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UA Refunds Ticket but Refuses to Disclose Where The Money Went

UA Refunds Ticket but Refuses to Disclose Where The Money Went

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Old Dec 6, 17, 12:13 pm
  #16  
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Originally Posted by seenitall View Post
One place to find information about old cards (assuming it was a credit card registered to the OP) is for the OP to pull a credit report report from one of the agencies. (annualcreditreport.com). These contain information (including card numbers) of all of your credit cards since time immemorial.
That sounded like a great idea, so I tried it. Unfortunately the three agencies blot out the last few numbers of your credit card numbers on your credit report, probably so if someone gets ahold of it they don't have your full credit card numbers.

Nice idea though.
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Old Dec 6, 17, 12:19 pm
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Originally Posted by bhunt View Post
Did you book the $3,200 part with Priceline or similar?

Had issue with Hotel one time. Accidental booked wrong day. I was at hotel and got room directly and they showed me where they refunded Priceline for the room I accidentally booked the next month. but Priceline refused to refund me.
If you booked a non-refundable room with Priceline (as is primarily the case), then it doesn't matter what the hotel does. Priceline is under no obligation to refund you. You made a mistake, so you suffer the consequences. (And I doubt the hotel "refunded" Priceline. Priceline's procedure is to provide the hotel with a one-time-use card #, which is charged for room/tax only upon checkin. So there would be nothing to refund a month in advance of your original reservation.)
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Old Dec 6, 17, 1:04 pm
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Originally Posted by bhunt View Post
Did you book the $3,200 part with Priceline or similar?

Had issue with Hotel one time. Accidental booked wrong day. I was at hotel and got room directly and they showed me where they refunded Priceline for the room I accidentally booked the next month. but Priceline refused to refund me.
The ticket was booked directly with United. It was a full fare, fully refundable Y ticket.
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Old Dec 6, 17, 1:13 pm
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Originally Posted by sbedelman View Post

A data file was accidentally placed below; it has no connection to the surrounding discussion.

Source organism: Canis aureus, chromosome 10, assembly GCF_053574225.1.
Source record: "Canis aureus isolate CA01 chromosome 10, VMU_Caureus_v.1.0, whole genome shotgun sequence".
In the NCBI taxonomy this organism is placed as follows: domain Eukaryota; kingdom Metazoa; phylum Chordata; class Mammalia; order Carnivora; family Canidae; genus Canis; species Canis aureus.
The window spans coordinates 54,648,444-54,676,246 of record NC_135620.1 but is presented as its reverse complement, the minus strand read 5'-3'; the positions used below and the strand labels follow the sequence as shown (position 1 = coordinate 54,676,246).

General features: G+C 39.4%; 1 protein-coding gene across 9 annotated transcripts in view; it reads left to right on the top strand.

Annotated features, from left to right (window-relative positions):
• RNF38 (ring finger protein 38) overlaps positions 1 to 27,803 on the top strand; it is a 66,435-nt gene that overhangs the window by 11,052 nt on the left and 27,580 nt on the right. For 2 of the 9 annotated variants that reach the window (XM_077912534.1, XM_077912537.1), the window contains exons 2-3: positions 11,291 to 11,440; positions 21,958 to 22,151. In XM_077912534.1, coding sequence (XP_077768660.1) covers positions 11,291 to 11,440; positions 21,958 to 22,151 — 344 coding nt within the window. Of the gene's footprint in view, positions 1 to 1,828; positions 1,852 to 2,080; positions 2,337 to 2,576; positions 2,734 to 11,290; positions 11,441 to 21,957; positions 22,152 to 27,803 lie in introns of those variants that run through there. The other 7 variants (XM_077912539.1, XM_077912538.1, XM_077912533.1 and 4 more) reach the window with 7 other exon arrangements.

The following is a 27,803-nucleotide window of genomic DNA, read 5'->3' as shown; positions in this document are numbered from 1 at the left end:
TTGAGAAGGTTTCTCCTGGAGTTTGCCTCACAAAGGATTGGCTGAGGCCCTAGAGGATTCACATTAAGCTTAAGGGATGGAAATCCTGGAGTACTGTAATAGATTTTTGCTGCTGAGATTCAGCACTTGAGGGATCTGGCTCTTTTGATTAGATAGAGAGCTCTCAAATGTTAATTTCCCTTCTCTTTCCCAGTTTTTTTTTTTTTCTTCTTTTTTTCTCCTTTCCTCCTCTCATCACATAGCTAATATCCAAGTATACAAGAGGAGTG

That sounded like a great idea, so I tried it. Unfortunately the three agencies blot out the last few numbers of your credit card numbers on your credit report, probably so if someone gets ahold of it they don't have your full credit card numbers.

Nice idea though.
But you know the last 4 digits. Look at the AMEX cards listed in the credit report. Toss out the ones for which you do know the whole number or which you know are still active. I assume that there should only be no more than 2 or 3 remaining ones. Then contact AMEX and say you believe the card number that received the refund is either XXXX XXXX XXXX 1234 or YYYY YYYY YYYY 1234 or ZZZZ ZZZZ ZZZZ 1234. That should be a narrow enough set of choices for AMEX to comb through.
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Old Dec 6, 17, 1:17 pm
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Originally Posted by seenitall View Post
With all due respect, on what basis does UA know that the refund hasn't gotten to you? Just your assertion? UA claims to have refunded $3200 to an AMEX card that you used for a portion of the purchase. Presumably you know all of the AMEX cards you have used over the last 12 months, and if you don't, AMEX should (assuming this wasn't some prepaid card). I think your first step is with AMEX to ascertain what cards you used, and what one contains the original $3200 charge that you say has not been refunded. If the last 4-digits of this card are different from those stated by UA, bring this to UA's attention. That should start the correction process. If AMEX has no record of any card to which you charged the $3200, maybe this charge wasn't made to an AMEX card, and start checking your VISA or MasterCards. Until you can develop some documentation to show to UA where the refund was supposed to go, why should UA presume it went to wrong location?
As I said Amex can't find any card associated with me ending in the four digits United has provided however that would be the case for a card that was closed and fell off the system.

We know the refund was made to an Amex card because United says that's what they did and provided the last four digits for the card. There is no reason to start checking other cards as there is no dispute as to what account United credited. The problem is that they know the full account number and no one else does so there is no way to figure out where the credit went without some additional information from United.

United has never asked me to prove I didn't get the credit. That would make no sense. I'm not asking them to give me another credit, I'm asking them for the information necessary to figure out where the credit they issued went to. I'm sure they issued a credit. We just have to find what account it went into to.

I don't think that I ever said that United sent the refund to the wrong place. I certainly didn't mean to say that. I'm just trying to figure out where they sent the refund so we can find it.